Advanced Research – This category is for established Lean Construction scholars who wish to report on preliminary/partial research findings based on advanced, cutting-edge ideas for reactions and discussions. Advanced Research manuscripts are reviewed by the journal editors, or at their discretion sent to one or two peer reviewers (double-blind process). If blind-reviwed then this category is suited for academics seeking credit for promotion purposes.
Forum Essays – this is an excellent category for practitioners or those seeking to learn how to publish. We look for thought-provoking and stimulating opinion pieces on practices in the field, experiences with or historical chronicles of Lean Construction implementations, reflections on Lean Construction principles and tools. Essays may be founded in fact, conjecture, and/or speculations of the author(s). It is not acceptable that author(s) present opinion, conjecture, and/or speculations as statements of fact. For this category, the review process is seeking to make sure the spirit of a forum essay has been met rather than whether the manuscript is a synthesis of a short/long term research-based endeavor and is of archival value. We instruct reviewers to provide an open-ended and personal reaction to the manuscript [a paragraph or two would suffice, pointing out improvements, if any, such as readability, clarity, arguments presented, methods, references, etc]. Forum Essays are reviewed by the journal editors, or at their discretion sent to one or two peer reviewers (double-blind process).
Process Benchmarks – This is a document that summarizes experiences and knowledge gained from scholarly activities:
- At Lean Construction Institute affiliated university-based research labs
- By LCI-affiliated / IGLC-affiliated academics and/or academics-working-with-practitioners
- Lean Construction Community affiliated academics and/or academics-working-with-practitioners
This document captures the state of practice and theory to date on a particular topic (the current state of standard work), and serves as advice to industry that is grounded in research. The Process benchmark establishes a point of departure from where we can improve on standard work. This category is reviewed by the LCJ editors only. Updates to a published process benchmark are welcome.
IGLC Proceedings in LCJ Issues – IGLC proceeding authors are welcome to submit their manuscripts to LCJ under one of the following options:
Option 1. Author(s) opts to “publish as is.” In this case, the IGLC paper is the exact same as that in the proceedings, and we indicate that in the LCJ paper. As a courtesy, a notification email to the Conference Technical Chairs, with a cc to the LCJ editors, is appreciated from the authors. This option can be used for all IGLC papers, whether they are regular, plenary, or have received a best paper award. An Editorial/Advisory Board review may be conducted with the possibility of a rejection or a recommendation to go through the normal double-blind review process.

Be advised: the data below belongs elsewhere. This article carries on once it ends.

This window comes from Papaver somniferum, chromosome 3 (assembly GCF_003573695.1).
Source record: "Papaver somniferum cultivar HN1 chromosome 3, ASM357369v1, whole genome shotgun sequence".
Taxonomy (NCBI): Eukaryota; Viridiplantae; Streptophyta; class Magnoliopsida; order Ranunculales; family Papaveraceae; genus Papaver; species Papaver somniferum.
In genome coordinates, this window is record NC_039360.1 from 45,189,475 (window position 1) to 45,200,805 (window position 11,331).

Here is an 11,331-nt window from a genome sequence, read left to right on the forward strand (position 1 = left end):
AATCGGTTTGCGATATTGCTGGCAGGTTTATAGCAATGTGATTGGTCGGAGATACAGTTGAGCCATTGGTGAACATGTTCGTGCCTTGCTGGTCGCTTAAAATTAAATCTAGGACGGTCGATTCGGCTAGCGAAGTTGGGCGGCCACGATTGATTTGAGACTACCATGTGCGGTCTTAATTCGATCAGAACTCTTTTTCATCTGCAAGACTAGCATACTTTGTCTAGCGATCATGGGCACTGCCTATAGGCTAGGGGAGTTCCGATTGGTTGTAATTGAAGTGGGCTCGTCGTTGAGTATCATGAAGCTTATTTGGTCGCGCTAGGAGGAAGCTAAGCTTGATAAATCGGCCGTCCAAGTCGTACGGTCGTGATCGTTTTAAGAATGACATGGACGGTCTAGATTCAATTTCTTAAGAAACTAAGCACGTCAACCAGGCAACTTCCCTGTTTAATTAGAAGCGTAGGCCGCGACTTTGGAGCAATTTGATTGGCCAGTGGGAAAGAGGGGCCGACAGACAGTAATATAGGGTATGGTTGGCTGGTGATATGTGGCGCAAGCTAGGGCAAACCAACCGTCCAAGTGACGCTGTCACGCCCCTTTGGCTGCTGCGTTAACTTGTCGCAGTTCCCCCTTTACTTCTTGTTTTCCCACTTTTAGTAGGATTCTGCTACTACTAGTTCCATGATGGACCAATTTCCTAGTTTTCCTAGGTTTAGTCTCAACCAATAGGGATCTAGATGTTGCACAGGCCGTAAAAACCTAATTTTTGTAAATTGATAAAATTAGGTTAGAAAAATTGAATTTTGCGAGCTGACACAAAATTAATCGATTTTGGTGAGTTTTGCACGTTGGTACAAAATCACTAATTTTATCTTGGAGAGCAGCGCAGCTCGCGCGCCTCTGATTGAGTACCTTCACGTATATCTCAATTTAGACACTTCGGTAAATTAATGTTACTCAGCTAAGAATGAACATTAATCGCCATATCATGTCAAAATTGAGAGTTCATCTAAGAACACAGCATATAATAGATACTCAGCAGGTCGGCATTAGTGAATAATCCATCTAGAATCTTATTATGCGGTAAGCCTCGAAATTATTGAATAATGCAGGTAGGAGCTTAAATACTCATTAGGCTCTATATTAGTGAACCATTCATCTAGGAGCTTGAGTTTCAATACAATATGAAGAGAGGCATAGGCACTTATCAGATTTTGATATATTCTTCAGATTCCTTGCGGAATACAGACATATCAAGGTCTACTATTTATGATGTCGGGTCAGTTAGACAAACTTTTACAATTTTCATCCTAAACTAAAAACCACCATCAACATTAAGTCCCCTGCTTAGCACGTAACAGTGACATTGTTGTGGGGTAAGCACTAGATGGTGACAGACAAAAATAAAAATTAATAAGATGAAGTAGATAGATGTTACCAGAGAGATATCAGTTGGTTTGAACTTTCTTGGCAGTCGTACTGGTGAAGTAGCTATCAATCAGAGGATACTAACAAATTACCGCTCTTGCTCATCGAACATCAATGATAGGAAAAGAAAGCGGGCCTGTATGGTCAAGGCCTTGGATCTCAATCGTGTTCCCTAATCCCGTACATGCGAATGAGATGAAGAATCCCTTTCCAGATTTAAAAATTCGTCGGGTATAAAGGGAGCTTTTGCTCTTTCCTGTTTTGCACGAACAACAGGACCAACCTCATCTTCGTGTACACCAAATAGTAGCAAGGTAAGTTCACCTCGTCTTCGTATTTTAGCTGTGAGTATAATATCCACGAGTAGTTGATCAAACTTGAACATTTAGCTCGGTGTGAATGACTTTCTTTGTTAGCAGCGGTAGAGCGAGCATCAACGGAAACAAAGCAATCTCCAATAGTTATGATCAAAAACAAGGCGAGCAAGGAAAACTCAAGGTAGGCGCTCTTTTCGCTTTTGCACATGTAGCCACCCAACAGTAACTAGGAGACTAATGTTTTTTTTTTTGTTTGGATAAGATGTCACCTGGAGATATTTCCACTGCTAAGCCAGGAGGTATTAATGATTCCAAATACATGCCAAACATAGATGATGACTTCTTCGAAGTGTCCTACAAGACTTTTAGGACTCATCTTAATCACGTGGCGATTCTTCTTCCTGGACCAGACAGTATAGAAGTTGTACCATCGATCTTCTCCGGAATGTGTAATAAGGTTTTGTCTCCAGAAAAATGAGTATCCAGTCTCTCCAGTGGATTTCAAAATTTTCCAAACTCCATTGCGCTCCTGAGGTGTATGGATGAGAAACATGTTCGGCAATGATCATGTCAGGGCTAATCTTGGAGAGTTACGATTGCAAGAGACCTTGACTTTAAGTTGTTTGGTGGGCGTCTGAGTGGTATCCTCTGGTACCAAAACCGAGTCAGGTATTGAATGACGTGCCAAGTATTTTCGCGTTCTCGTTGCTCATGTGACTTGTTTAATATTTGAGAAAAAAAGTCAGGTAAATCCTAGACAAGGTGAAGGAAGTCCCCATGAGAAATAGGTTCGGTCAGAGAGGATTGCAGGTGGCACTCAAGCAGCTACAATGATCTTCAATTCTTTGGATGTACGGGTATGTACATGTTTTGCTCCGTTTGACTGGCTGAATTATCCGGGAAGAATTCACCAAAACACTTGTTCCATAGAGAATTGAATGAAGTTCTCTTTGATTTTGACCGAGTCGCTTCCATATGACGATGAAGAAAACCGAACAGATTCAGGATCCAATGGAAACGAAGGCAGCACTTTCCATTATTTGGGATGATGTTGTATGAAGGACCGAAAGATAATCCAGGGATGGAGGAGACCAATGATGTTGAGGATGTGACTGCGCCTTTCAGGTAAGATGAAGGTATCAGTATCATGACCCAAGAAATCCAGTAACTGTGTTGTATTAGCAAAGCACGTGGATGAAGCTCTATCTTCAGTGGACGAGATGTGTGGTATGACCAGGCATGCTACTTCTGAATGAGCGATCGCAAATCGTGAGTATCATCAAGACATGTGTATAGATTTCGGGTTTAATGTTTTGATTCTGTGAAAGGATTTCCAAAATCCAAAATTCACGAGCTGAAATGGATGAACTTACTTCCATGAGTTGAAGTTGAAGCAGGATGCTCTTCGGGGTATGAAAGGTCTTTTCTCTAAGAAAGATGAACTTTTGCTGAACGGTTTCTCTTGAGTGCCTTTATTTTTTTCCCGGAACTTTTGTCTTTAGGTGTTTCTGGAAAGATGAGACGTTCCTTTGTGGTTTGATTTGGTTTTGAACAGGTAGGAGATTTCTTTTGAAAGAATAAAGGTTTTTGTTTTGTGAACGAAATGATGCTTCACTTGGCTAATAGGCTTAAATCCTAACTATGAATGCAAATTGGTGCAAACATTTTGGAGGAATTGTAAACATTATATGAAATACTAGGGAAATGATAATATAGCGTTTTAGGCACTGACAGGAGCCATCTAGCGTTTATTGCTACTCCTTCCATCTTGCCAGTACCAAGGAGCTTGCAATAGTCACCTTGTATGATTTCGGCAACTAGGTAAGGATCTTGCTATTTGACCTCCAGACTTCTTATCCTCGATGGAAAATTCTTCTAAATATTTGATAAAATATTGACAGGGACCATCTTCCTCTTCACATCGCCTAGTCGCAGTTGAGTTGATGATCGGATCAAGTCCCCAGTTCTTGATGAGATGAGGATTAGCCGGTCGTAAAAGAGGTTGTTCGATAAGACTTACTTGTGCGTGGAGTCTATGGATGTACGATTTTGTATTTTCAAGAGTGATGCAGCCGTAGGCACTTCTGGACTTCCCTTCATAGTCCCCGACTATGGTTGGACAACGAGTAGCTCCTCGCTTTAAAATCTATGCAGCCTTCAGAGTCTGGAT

Option 2. Author(s) of a ‘regular’ IGLC paper can opt to “re-publish with modifications.” In this case, the IGLC paper is substantively modified and expanded on such that there is a clear differentiation between the IGLC paper and the LCJ paper. Editorial and format changes are not considered substantive modifications/expansions. At the discretion of the Editorial Board, the paper may undergo the normal (3 reviewers or more) or expedited (1-2 reviewers) double-blind review process.
Option 3. Author(s) of a plenary or best paper award IGLC paper opts to “re-publish with modifications.” In this case, the IGLC paper is substantively modified and expanded on such that there is a clear differentiation between the IGLC paper and the LCJ paper. Editorial and format changes are not considered substantive modifications/expansions. The LCJ Editorial Board makes an assessment as to whether the modifications/expansions of the ideas presented allow for a differentiation between the IGLC paper and the LCJ paper. The modified paper may be accepted or further undergo an expedited double-blind review process.
Discussions, rejoinders and closures to previous contributions – formal and considered comments, rejoinders and/or questions about the technical content of a paper. Authors’ responses/closures respond to arguments and clarify issues raised in discussions.
Book reviews are also welcome.
Themed Sections – from time to time we will invite papers around a particular theme – if you have an idea for a themed section please let us know here.
We welcome submissions from practitioners, consultants and academics and ask that they be readily accessible to reflective practitioners, owners and clients of the Architecture, Engineering and Construction (AEC) Industry, to AEC students and researchers. You will find instructions for authors here.
For many of our readers, English is a second or third language and we want your paper to be readily understandable by them as well as by practitioners and those who are fluent in English. Before you submit a paper, please use an editor and/or proof-reader to ensure that your use of English – including content, style, clarity, organization and grammar – is of the highest order and does justice to the ideas you are presenting.